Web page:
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  1. #11

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    I have found that Soft Scrub does a decent job of getting fixer / developer stains removed.

  2. #12
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    Does the fixer residue hurt anything?

    I suppose if it is that hard to dissolve it shouldn't be a contaminate during processing. I do hate those spots though.
    Jerold Harter MD

  3. #13

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    To Date the Very Latest This Thread

    Quote Originally Posted by RalphLambrecht View Post
    What is the latest opinion on how to remove the hardened
    fixer residue on storage bottles?
    I believe Hydrogen Peroxide will convert the sulfured sulfite
    into sulfate and perhaps sulfur. Sulfite will convert sulfur
    into thiosulfate.

    You've likely both on hand. If you give the two a try be
    careful, there may be side effects. Ammonia and H2O2?
    Warming may be a big help.

    Not a problem for myself. Fresh, a sessions worth at
    time of processing. Dan

  4. #14
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    Quote Originally Posted by jeroldharter View Post
    Does the fixer residue hurt anything?

    I suppose if it is that hard to dissolve it shouldn't be a contaminate during processing. I do hate those spots though.
    It has to go, or I have to replace the bottles. The fixer has settled at the bottom of the bottle and does not come off with water alone. But frequently, small particles come lose when pouring. These particles are hard as rock and can cling to the soft emulsion.

    I've started a test to find out which suggestion works best. I placed several drops of fixer onto a glass plate and will try to remove them once they have dried. For some reason, the drying process seems to take forever. After 12 hours there is no sign of them drying yet.
    Regards

    Ralph W. Lambrecht
    www.darkroomagic.comrorrlambrec@ymail.com[/URL]
    www.waybeyondmonochrome.com

  5. #15

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    Hair blower?

  6. #16
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    Quote Originally Posted by DolganoFF View Post
    Hair blower?
    I don't think this will remove the hardened fixer.

    No, no, this is part of the experiment now. I always thought spilled fixer had to be cleaned up immediately, but it looks like there is plenty of time to do so.
    Regards

    Ralph W. Lambrecht
    www.darkroomagic.comrorrlambrec@ymail.com[/URL]
    www.waybeyondmonochrome.com

  7. #17
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    Quote Originally Posted by RalphLambrecht View Post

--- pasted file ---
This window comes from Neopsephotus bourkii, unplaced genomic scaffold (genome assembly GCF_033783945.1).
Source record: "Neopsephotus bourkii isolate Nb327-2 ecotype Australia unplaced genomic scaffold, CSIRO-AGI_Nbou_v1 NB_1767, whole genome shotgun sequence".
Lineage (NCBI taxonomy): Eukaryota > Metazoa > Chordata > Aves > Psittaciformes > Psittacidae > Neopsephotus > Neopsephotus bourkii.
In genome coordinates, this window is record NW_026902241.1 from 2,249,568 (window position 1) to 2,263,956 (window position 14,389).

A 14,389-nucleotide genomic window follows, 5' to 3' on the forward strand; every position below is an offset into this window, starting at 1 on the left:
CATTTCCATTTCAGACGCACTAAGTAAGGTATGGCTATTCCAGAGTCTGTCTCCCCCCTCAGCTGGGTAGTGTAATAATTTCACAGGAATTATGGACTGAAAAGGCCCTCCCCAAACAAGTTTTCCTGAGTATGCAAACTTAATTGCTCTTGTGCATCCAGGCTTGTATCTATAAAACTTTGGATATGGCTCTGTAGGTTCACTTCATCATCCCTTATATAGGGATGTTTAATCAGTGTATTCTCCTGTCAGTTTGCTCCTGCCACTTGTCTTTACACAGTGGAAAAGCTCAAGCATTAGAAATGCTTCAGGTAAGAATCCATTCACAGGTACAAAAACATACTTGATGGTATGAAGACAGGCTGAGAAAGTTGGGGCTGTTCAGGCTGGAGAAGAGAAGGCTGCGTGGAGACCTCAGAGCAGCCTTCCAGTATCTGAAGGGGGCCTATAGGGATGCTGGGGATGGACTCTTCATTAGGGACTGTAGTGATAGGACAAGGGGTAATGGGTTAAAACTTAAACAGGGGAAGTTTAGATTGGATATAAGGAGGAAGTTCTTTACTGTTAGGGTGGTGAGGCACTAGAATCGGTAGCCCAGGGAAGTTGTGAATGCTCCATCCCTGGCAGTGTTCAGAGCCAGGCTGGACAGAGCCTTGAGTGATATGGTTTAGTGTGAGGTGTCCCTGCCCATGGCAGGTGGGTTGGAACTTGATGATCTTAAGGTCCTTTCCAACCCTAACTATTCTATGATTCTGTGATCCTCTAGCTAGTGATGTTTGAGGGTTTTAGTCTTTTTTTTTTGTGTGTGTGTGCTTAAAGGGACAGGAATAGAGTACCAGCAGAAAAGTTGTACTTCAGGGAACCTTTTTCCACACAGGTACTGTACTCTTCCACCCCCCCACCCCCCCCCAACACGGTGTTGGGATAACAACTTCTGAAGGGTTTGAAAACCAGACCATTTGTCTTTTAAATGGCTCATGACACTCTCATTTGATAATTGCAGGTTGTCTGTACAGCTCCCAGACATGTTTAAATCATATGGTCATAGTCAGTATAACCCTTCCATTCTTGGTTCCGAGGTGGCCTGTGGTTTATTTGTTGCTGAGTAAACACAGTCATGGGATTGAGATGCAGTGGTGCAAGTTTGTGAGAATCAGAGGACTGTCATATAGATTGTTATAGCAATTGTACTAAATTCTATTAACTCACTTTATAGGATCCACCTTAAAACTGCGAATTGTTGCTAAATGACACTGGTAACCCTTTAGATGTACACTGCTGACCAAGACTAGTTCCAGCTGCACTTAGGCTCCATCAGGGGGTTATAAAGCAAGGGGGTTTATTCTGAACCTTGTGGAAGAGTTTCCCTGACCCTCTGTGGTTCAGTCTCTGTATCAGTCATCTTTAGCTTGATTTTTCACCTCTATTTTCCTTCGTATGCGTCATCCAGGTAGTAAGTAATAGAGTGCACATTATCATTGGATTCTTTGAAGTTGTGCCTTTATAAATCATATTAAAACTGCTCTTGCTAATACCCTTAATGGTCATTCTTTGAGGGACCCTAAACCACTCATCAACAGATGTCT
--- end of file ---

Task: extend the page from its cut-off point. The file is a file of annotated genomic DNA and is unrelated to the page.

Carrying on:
I used the search engine, but did find the right thread.

    What is the latest opinion on how to remove the hardened fixer residue on storage bottles?

    I tried warm water and also 25% vinegar, but neither worked very well.

    What has worked for you?
    getting new bottles!
    Regards

    Ralph W. Lambrecht
    www.darkroomagic.comrorrlambrec@ymail.com[/URL]
    www.waybeyondmonochrome.com

  8. #18

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    It sounds like what you have is not hardened fixer as this would be soluble in hot water. I would guess that you have elemental sulfur which is insoluble in water. Sulfur will dissolve in a solution of sodium sulfide. What is formed is a soluble polysulfide.
    A rock pile ceases to be a rock pile the moment a single man contemplates it, bearing within him the image of a cathedral.

    ~Antoine de Saint-Exupery

  9. #19

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    I second the get new bottles. They are cheap enough considering how long it lasts.

    .
    Anyone can make a Digital print, but only a photographer can make a photograph.

  10. #20

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    Never, never, NEVER mix potassium permangante with concentrated sulfuric acid. What you get is manganese heptoxide a very powerful oxidizer and unstable compound. I can't believe that there are websites telling people how to make this chemical. A professor at a school I attended accidently made a small amount in a 50 ml beaker. After it exploded no one could find any trace of the beaker. It was literally pulverized. Fortunately no one was injuted as the beaker was in a lab sink which acted as a blast shield.

    One of the first things taught to chemistry students is never mix any chemicals together unless you know what is going to happen. Even then you must use the upmost care.
    Last edited by Gerald C Koch; 12-04-2011 at 08:49 AM. Click to view previous post history.
    A rock pile ceases to be a rock pile the moment a single man contemplates it, bearing within him the image of a cathedral.

    ~Antoine de Saint-Exupery

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